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The tentwallah who divided the BJP

March 17, 2009 12:07 IST

The epithet tentwallah has stuck to him throughout his long and colourful political career. But Sudhanshu Mittal, the 'tentwallah' behind the much publicised rift in the Bharatiya Janata Party's top ranks, is a millionaire many times over.

Mittal, a close aide of late BJP leader Pramod Mahajan and the bete noire of party general secretary Arun Jaitley, is no stranger to controversies.

The divide in the BJP's top brass blew wide open when Mittal, a longtime member of first the Akhil Bharatiya Vidyarthi Parishad and then the BJP, was appointed the additional co-ordinator for the North East by party president Rajnath Singh.

Mittal had been in touch with the Assom Gana Parishad since 2005, when despite his best efforts, an alliance between the AGP and BJP alliance could not be forged. The Congress won the state election and an analysis of the results showed that the split in the anti-Congress votes had prevented the combine from coming to power.

Undeterred, Mittal continued negotiations with the AGP, and his efforts resulted in its alliance with the BJP for the 2009 Lok Sabha elections. As a result, he was made in-charge of the party's affairs in the North East, with special emphasis on Assam.

This ordinary appointment set off an extraordinary set of events in the BJP. Jaitley refused to accept the appointment and declared that he will not attend the party's election committee meeting till it was rescinded.

Jaitley told his close aides that he had to oppose the appointment of 'middlemen' in the party's organisational structure. The resultant controversy has revealed the deep schisms within the party -- which is now busy doing damage control -- barely a few weeks before the crucial parliamentary elections.

The question on everybody's mind is: Who is Sudhanshu Mittal and what is it about him that makes Jaitley so angry?

The two leaders, in fact, have many things in common. Both went to St Xaviers School in Delhi and then the Sri Ram College of Commerce. Both are Delhiites who have been associated with the student wing politics of the BJP.

Ironic as it may sound, it was Jaitley who inducted Mittal into politics, through the Delhi University Student's Union. Mittal even followed in Jaitley's footsteps when he became the ABVP DUSU president in 1981, seven years after Jaitley had held the same post.

Mittal comes from a business family which deals in tents, earning him the epithet tentwallah. Mittal's father and wife now look after his multi-crore business empire.

Mittal touched the pinnacle of political power when he became a close aide of Pramod Mahajan, who was considered the most powerful man in the Atal Bihari Vajpayee-led National Democratic Alliance government. Today, a larger-than-life photograph of Mahajan adorns the wall in Mittal's office, located on the seventh floor of a posh building in Lutyens' Delhi.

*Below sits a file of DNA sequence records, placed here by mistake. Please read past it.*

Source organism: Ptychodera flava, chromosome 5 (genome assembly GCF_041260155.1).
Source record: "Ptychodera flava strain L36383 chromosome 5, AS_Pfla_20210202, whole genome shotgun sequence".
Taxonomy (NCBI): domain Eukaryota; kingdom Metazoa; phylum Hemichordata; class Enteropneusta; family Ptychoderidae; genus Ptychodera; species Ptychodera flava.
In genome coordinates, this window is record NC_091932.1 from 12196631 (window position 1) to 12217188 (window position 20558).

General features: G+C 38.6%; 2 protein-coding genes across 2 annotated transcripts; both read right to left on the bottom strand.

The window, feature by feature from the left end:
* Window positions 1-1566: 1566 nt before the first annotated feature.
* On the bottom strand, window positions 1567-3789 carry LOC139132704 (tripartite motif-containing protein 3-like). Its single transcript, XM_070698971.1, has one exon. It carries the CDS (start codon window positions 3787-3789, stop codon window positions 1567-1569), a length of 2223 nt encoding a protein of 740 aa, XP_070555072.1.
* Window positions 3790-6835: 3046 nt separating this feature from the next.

The huge photograph is a reflection of the relationship between the two, with Mittal almost succumbing to political oblivion after Mahajan's tragic death in 2006.

Mittal, the then vice president of the Delhi Yuva Morcha, first met Mahajan in 1983. Their relationship grew stronger with the years, and when Mahajan was touted as the most powerful person in the Vajpayee-led NDA regime, observers pointed out that the low-profile Mittal was the real power centre behind the charismatic leader.

On any given day, Mittal could be found in Mahajan's high-tech residence-cum-office, from where the bulk of the party's election campaign and media monitoring was conducted. Even the party's manifesto was released at Mahajan's residence.

Though Mittal steered clear of any kind of publicity, he landed in the middle of the media spotlight after Mahajan's son Rahul overdosed on drugs a few days after his father's death. Mittal saved Rahul's life by rushing him to the hospital in time, while Mahajan's secretary Vivek succumbed to the overdose.

Very few are aware of the crucial role that Mittal played in bringing the Vasundhara Raje Scindia-led BJP government to power in Rajasthan in 2003, when he, along with Mahajan, masterminded the entire election campaign. Equally interested in computers and electioneering, Mittal has been involved with the nitty-gritty of election management, an aspect of politics he understands really well.

Jaitley's dissent against him has again yanked Mittal to unwanted media glare. His telephones haven't stopped ringing and hitherto distant party leaders and workers have been dropping by for causal visits. Some feel that Mittal is becoming a rallying point for the anti-Jaitley forces in the party -- even Sushma Swaraj is favourably disposed towards him. The fact that Rajnath Singh appointed Mittal after consultations with the BJP's prime ministerial candidate L K Advani has added to Jaitley's discomfort.

Political observers feel that Jaitley's dissent may have set the ball rolling for a major showdown in the party. Insiders say that Jaitley is trying to target Singh, but has been isolated in his attempt as he is now being perceived as someone seeking a large chunk of the control of the BJP.

Meanwhile, Mittal continues to smile unwaveringly in spite of the controversy erupting around him, and refuses to comment on Jaitley's stance. He maintains that he sees no reason why the general secretary was upset with his appointment as "I have just been doing my work in Assam".

BJP workers are wondering if Jaitley has unintentionally created a new leader in their ranks. But it is an interesting faceoff between the man known to have the Midas touch and the man who has deep pockets and an expertise to spin funds.

Renu Mittal in New Delhi